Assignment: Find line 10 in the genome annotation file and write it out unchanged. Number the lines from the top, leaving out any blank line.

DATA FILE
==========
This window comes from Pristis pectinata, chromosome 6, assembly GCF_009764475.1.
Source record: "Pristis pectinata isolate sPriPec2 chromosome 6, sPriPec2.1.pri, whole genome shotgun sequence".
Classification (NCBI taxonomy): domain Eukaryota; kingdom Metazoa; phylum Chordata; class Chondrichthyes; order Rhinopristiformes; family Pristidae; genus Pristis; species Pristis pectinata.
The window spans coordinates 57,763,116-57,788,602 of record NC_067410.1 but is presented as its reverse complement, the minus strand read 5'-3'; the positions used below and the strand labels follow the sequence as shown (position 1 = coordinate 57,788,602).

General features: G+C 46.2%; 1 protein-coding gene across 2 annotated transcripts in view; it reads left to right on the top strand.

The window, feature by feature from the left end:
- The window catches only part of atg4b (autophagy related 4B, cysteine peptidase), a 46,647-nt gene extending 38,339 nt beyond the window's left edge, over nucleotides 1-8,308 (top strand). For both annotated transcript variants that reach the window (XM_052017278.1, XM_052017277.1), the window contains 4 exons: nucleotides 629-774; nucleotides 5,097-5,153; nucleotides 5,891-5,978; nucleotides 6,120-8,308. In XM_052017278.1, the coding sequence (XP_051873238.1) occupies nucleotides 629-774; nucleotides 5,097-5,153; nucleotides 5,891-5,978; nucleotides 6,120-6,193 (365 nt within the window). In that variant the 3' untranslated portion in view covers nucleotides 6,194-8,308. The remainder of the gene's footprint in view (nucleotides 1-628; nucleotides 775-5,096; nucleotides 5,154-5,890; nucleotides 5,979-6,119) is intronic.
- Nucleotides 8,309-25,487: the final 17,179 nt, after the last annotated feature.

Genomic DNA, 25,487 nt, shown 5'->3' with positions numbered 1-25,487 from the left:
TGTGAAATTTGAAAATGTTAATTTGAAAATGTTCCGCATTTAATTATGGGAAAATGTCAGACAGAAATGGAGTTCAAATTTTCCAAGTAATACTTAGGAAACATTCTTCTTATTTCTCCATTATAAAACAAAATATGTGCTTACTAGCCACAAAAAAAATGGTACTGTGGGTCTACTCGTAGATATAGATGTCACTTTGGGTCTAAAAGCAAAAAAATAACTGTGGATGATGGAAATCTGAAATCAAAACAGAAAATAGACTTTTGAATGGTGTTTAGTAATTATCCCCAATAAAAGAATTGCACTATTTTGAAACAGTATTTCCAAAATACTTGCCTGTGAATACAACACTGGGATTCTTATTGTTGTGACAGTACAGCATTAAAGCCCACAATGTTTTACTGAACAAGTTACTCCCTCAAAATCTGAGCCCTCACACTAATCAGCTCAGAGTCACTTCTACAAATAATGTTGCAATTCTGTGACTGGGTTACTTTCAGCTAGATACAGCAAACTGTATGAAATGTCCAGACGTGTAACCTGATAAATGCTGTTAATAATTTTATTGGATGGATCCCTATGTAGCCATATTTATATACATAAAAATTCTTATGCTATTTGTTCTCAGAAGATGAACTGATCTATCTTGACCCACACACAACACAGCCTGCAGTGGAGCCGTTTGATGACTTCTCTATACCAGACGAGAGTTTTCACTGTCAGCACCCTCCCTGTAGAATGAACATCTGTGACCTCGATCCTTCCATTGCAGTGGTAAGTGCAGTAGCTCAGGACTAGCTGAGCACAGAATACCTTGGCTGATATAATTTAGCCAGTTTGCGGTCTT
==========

TGTGAAATTTGAAAATGTTAATTTGAAAATGTTCCGCATTTAATTATGGGAAAATGTCAGACAGAAATGGAGTTCAAATTTTCCAAGTAATACTTAGGAAACATTCTTCTTATTTCTCCATTATAAAACAAAATATGTGCTTACTAGCCACAAAAAAAATGGTACTGTGGGTCTACTCGTAGATATAGATGTCACTTTGGGTCTAAAAGCAAAAAAATAACTGTGGATGATGGAAATCTGAAATCAAAACAGAAAATAGACTTTTGAATGGTGTTTAGTAATTATCCCCAATAAAAGAATTGCACTATTTTGAAACAGTATTTCCAAAATACTTGCCTGTGAATACAACACTGGGATTCTTATTGTTGTGACAGTACAGCATTAAAGCCCACAATGTTTTACTGAACAAGTTACTCCCTCAAAATCTGAGCCCTCACACTAATCAGCTCAGAGTCACTTCTACAAATAATGTTGCAATTCTGTGACTGGGTTACTTTCAGCTAGATACAGCAAACTGTATGAAATGTCCAGACGTGTAACCTGATAAATGCTGTTAATAATTTTATTGGATGGATCCCTATGTAGCCATATTTATATACATAAAAATTCTTATGCTATTTGTTCTCAGAAGATGAACTGATCTATCTTGACCCACACACAACACAGCCTGCAGTGGAGCCGTTTGATGACTTCTCTATACCAGACGAGAGTTTTCACTGTCAGCACCCTCCCTGTAGAATGAACATCTGTGACCTCGATCCTTCCATTGCAGTGGTAAGTGCAGTAGCTCAGGACTAGCTGAGCACAGAATACCTTGGCTGATATAATTTAGCCAGTTTGCGGTCTT